Is Asprin Really a Miracle Drug
Known to reduce the long- term risk of stroke after a TIA by about 12 per cent, recent research published in theLancet shows a more striking immediate effect. In a review of data from more than 40,000 people, researchers found that starting a person on aspirin immediately after a TIA reduces the risk of a stroke within the coming weeks by up to 80 per cent.
Writing in an accompanying editorial, Prof Graeme Hankey, of the University of Western Australia, says that when a person either appears to be having or has had a TIA, aspirin “should be administered immediately. The benefits in reducing the risk and severity of early recurrent stroke are greater than previously recognised.”
He suggests people consider self-administering aspirin while they wait for a medical assessment post TIA.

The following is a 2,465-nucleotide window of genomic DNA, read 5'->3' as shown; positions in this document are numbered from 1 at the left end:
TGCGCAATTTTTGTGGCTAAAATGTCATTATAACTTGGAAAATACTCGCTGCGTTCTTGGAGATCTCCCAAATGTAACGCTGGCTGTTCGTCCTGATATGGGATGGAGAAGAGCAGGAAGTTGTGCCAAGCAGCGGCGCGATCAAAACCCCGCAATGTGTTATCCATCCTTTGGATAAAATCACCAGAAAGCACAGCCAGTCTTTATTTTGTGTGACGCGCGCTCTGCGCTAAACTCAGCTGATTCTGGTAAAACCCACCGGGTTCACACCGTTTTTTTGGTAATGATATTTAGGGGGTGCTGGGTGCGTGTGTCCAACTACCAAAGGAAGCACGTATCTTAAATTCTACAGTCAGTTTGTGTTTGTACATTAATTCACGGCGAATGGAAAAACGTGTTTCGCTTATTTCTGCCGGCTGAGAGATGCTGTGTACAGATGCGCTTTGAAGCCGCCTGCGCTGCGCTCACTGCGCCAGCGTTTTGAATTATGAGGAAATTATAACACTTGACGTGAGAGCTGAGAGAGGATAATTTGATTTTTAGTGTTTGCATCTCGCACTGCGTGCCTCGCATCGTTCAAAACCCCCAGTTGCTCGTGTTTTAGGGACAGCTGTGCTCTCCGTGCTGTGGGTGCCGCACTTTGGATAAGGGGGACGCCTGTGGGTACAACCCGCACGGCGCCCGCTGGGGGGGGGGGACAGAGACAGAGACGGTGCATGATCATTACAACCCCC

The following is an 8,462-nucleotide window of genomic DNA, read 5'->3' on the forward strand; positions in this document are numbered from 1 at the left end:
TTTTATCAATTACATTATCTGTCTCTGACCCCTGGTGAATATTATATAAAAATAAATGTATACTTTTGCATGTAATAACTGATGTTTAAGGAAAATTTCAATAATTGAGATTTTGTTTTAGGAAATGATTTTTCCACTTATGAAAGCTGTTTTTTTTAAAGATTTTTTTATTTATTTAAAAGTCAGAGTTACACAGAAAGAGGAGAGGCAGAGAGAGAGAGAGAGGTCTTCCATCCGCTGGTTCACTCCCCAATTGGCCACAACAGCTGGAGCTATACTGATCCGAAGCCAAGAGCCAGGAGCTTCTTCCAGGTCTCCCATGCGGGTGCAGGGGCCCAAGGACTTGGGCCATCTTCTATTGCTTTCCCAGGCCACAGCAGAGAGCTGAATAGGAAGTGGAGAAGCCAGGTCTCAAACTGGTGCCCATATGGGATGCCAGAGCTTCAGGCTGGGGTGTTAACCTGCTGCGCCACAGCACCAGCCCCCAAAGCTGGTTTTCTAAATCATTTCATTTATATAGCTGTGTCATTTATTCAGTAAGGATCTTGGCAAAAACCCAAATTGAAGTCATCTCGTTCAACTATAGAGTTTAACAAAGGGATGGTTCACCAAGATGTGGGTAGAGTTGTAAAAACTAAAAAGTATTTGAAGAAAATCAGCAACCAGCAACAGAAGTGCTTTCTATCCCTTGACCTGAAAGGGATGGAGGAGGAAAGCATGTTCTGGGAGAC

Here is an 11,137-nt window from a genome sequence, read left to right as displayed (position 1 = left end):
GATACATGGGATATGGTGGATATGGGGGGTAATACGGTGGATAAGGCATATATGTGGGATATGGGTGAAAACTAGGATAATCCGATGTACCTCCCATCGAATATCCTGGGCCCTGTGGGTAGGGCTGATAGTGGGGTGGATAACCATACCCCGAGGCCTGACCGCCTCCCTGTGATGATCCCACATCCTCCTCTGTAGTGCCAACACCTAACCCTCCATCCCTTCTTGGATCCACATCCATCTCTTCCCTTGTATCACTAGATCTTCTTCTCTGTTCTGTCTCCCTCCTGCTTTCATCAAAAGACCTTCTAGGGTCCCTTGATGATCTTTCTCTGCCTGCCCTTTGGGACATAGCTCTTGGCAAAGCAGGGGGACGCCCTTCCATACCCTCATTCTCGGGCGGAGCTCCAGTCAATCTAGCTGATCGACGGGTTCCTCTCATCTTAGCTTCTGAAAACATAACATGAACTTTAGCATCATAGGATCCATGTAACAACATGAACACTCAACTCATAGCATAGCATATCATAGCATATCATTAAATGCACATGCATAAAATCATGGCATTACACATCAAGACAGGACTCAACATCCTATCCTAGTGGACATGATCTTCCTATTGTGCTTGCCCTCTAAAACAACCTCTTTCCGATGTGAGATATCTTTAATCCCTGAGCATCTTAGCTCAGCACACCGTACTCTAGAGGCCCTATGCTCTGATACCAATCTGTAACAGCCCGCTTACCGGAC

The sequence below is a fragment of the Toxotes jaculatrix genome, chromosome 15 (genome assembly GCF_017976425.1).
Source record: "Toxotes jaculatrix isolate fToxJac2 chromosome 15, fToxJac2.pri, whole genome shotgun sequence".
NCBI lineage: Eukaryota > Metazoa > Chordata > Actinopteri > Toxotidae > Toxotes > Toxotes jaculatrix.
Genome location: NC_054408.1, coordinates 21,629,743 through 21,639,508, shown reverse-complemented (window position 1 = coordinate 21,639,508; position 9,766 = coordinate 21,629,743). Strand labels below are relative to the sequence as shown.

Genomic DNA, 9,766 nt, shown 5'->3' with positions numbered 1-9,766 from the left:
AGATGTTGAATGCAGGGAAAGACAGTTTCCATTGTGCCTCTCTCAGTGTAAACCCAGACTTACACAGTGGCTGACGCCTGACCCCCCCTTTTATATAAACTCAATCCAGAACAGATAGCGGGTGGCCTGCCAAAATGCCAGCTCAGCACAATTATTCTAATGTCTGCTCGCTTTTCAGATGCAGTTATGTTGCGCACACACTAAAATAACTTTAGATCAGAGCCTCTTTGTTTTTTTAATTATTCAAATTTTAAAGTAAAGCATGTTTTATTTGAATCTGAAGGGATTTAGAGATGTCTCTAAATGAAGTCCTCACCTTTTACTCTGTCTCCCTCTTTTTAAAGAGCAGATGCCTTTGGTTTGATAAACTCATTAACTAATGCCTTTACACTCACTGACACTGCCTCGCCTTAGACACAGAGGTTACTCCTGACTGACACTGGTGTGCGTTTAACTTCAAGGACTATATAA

We know that taking aspirin also reduces overall cancer mortality by one-fifth. Its status as something of a wonder drug is partly due to aspirin’s ability to reduce the incidence of a broad range of cancers. Regularly taking aspirin reduces the 20-year risk of death by about 10 per cent for prostate cancer, 30 per cent for lung cancer, 40 per cent for colorectal cancer and 60 per cent for oesophageal (gullet) cancer.
More support for the prophylactic role of aspirin has come from the US Preventive Services Task Force (USPSTF). It says that people aged 50-69 years who have a 10 per cent or greater 10-year risk for cardiovascular disease (CVD) and who do not have higher risk for bleeding should consider taking low-dose aspirin to help prevent CVD and colorectal cancer.
People considering starting regular aspirin should have a life expectancy of at least 10 years and be willing to take the low-dose aspirin (75 -100 mg/day) for at least a decade, according to a recent USPSTF report.
Aspirin has ancient origins. first
Although evidence of the benefits of a daily aspirin continues to strengthen, those considering long-term treatment should consult their physician. Aspirin’s principal side effect is bleeding in the gastrointestinal tract.
So it is best to discuss your individual risk of this happening versus the likely benefits of taking the drug with your doctor.